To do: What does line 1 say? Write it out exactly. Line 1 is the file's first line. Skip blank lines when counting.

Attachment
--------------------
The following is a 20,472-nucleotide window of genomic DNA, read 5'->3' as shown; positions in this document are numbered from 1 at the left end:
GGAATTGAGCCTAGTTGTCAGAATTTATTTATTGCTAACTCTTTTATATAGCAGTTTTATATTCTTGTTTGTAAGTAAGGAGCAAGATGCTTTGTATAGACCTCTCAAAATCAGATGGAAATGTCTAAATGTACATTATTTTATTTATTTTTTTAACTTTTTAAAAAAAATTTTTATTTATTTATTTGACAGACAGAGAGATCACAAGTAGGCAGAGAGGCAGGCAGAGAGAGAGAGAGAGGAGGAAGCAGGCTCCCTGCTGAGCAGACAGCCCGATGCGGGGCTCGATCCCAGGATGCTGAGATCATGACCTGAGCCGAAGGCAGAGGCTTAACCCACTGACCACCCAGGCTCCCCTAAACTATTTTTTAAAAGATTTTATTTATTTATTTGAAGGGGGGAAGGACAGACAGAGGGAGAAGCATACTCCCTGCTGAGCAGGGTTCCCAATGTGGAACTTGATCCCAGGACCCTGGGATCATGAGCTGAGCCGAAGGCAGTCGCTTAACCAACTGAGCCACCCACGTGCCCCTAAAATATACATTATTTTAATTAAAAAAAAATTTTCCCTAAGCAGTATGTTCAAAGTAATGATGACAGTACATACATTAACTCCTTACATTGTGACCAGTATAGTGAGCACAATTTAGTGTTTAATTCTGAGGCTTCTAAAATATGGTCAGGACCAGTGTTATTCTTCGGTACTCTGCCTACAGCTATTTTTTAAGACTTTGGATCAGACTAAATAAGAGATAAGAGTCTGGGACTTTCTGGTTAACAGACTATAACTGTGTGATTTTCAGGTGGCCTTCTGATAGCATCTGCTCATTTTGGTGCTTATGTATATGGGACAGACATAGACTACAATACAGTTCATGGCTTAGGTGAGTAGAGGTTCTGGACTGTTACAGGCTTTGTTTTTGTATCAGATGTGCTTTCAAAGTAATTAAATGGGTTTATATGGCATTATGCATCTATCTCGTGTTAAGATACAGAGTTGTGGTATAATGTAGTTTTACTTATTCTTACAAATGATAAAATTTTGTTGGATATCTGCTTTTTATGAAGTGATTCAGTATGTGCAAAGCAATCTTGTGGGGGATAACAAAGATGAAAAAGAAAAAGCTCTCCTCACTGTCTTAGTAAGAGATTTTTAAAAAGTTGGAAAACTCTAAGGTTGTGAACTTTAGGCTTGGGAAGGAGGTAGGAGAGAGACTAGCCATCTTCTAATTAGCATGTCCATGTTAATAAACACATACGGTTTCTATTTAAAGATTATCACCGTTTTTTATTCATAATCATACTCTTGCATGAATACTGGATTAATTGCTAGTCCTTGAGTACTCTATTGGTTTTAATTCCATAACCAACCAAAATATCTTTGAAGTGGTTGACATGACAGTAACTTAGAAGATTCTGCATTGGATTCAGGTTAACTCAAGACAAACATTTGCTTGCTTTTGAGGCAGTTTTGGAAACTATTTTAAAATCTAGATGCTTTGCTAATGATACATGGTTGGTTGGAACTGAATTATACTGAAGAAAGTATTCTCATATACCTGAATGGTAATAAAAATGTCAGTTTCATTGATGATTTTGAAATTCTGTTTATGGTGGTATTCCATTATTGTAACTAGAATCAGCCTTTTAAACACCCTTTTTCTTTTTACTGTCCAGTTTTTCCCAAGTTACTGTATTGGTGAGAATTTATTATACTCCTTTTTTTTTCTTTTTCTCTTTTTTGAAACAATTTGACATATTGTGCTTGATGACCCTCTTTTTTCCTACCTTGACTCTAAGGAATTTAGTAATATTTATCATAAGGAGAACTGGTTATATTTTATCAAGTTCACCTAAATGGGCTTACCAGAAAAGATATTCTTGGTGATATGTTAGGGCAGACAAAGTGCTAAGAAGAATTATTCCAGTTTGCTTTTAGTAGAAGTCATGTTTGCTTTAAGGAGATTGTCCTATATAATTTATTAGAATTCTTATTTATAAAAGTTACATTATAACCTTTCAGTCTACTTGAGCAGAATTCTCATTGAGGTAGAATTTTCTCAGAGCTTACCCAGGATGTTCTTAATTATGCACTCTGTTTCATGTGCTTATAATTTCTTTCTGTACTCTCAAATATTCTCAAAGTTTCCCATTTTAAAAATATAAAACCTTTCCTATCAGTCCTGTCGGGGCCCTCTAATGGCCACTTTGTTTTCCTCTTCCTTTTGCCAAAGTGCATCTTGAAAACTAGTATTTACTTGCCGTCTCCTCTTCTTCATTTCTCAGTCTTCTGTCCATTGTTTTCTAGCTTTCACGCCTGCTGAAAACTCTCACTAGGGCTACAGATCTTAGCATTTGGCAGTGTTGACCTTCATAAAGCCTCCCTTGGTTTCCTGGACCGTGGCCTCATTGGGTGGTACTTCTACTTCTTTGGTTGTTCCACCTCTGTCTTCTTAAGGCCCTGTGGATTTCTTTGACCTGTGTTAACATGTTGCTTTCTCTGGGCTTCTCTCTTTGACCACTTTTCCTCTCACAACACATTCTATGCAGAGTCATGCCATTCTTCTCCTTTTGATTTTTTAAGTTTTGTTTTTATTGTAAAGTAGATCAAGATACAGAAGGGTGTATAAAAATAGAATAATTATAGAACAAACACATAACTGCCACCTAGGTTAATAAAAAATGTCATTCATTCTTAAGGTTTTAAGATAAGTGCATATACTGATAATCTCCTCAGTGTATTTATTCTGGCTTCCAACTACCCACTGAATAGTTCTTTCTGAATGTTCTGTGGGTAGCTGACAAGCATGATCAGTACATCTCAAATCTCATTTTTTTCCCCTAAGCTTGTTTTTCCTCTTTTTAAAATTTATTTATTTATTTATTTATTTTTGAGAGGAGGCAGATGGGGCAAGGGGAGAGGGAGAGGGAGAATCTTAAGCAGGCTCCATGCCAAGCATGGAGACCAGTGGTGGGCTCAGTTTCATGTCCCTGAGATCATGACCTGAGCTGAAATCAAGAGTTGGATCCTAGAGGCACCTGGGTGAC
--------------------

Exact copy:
The following is a 20,472-nucleotide window of genomic DNA, read 5'->3' as shown; positions in this document are numbered from 1 at the left end: